RONDO FINED

The NBA fined Rondo for attempting to trip Boston Celtics forward Jae Crowder from the bench in Game 3. Crowder jawed at the Bulls’ bench after hitting a jumper and Rondo extended his leg as Crowder walked by.

TIP-INS

Celtics: Thomas was just 1 of 9 on 3-pointers but made 12 of 13 free throws.

Bulls: Butler made 19 of 23 foul shots after failing to get to the line in Game 3. … Canaan was inactive for the first three games.

LeBron James swats Thaddeus Young on yet another chasedown block (VIDEO)

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LeBron James is The King, but he’s also the king of chasedown blocks in the NBA. During Sunday’s Game 4 matchup with the Indiana Pacers, the Cleveland Cavaliers star dropped the hammer yet again on an unsuspecting opponent.

The victim this time was Pacers forward Thaddeus Young, who was out on a 2-on-2 break with LeBron trailing.

To be honest, Young should have known better than to try this.

Via Twitter:

Cleveland completed the series sweep on Indiana with the win, 106-102.

Robin Lopez helpfully stopped to tie Jae Crowder’s shoe (VIDEO)

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Why did Robin Lopez tie Jae Crowder‘s shoe during Sunday’s Game 4 between the Boston Celtics and Chicago Bulls? We may never know. Perhaps he was just helping the Celtics forward after he tossed him to the ground? Or maybe he’s just doing weird Robin Lopez things?

In any case, Lopez helpfully stopped to tie Crowder’s shoe after it came off during a battle down low early in the third quarter at United Center.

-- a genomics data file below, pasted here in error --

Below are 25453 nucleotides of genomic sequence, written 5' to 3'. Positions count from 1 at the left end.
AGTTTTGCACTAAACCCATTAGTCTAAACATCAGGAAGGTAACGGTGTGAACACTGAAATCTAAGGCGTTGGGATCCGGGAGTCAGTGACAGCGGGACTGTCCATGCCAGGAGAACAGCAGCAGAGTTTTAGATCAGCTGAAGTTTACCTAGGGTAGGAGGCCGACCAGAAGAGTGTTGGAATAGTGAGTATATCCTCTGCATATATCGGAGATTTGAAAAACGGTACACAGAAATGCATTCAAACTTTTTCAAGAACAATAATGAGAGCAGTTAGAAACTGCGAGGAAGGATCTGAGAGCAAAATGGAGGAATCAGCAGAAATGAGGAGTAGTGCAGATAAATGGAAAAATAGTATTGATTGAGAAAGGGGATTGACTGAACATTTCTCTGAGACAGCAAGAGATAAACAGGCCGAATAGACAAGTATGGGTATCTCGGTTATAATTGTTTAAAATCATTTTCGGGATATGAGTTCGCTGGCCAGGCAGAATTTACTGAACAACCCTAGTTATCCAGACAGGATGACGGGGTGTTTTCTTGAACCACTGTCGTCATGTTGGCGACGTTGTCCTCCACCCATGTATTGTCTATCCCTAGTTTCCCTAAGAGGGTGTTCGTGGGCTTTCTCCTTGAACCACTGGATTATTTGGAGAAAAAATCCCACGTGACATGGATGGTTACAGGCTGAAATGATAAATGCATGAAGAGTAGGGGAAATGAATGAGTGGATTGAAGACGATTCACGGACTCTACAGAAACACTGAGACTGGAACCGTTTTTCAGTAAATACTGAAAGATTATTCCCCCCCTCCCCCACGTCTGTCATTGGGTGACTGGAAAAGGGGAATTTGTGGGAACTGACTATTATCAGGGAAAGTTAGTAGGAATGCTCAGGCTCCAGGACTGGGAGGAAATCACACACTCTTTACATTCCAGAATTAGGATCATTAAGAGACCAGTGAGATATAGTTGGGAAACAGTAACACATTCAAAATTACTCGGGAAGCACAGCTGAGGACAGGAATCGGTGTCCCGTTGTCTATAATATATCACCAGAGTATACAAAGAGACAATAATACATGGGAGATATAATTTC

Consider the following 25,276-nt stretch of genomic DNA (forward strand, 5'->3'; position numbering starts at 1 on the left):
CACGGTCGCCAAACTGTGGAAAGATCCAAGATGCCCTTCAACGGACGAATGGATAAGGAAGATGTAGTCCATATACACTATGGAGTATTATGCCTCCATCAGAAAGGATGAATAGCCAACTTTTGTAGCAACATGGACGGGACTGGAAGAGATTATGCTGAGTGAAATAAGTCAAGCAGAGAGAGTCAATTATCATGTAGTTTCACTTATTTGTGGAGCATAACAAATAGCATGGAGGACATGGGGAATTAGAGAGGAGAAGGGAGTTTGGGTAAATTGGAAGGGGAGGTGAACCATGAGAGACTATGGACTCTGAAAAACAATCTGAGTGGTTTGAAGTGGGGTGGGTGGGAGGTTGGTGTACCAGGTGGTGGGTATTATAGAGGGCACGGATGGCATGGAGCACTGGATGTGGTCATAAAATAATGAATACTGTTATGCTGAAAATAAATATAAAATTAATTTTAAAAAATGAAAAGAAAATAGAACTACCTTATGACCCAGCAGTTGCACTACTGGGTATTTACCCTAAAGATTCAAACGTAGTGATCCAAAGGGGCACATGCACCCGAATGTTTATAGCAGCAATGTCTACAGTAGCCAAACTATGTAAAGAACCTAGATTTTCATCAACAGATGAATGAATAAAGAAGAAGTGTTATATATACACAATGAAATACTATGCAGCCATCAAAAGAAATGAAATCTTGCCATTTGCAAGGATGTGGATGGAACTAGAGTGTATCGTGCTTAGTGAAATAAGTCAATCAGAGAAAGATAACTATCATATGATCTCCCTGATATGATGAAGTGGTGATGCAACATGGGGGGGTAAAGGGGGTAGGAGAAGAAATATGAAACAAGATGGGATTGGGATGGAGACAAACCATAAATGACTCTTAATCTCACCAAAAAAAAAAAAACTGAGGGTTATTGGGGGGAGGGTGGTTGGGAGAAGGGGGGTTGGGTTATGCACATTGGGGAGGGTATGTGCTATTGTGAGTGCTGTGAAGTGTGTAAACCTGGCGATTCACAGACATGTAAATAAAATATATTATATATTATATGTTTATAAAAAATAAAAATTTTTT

Here’s how it went down.

Via Twitter:

I still have no idea.

Noticeably frustrated, Russell Westbrook gets prickly with reporter after loss to Rockets (VIDEO)

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The Oklahoma City Thunder and Houston Rockets played an ugly game down the stretch on Sunday. The Rockets employed a hack-a-Andre Roberson strategy, while the Thunder played sloppy and often poorly with Russell Westbrook out of the game.

The latter was the subject in question when Oklahoman reporter Berry Tramel spoke with Westbrook and Steven Adams at a postgame press conference following the Game 4 loss, 113-109.

Tramel’s question — whether the Rockets got a boost when Westbrook was off the floor — was directed at Adams, but the Thunder MVP candidate couldn’t let it go.

Snapping at Tramel, Westbrook told him not to split them up.

Via Twitter:

Tramel’s question is legitimate, and one of the overarching themes of this series thus far. Westbrook’s response is pretty far off the mark, but it did tell the story of how he’s feeling going away from Chesapeake Arena down 3-1.

Game 5 is on Tuesday in Houston.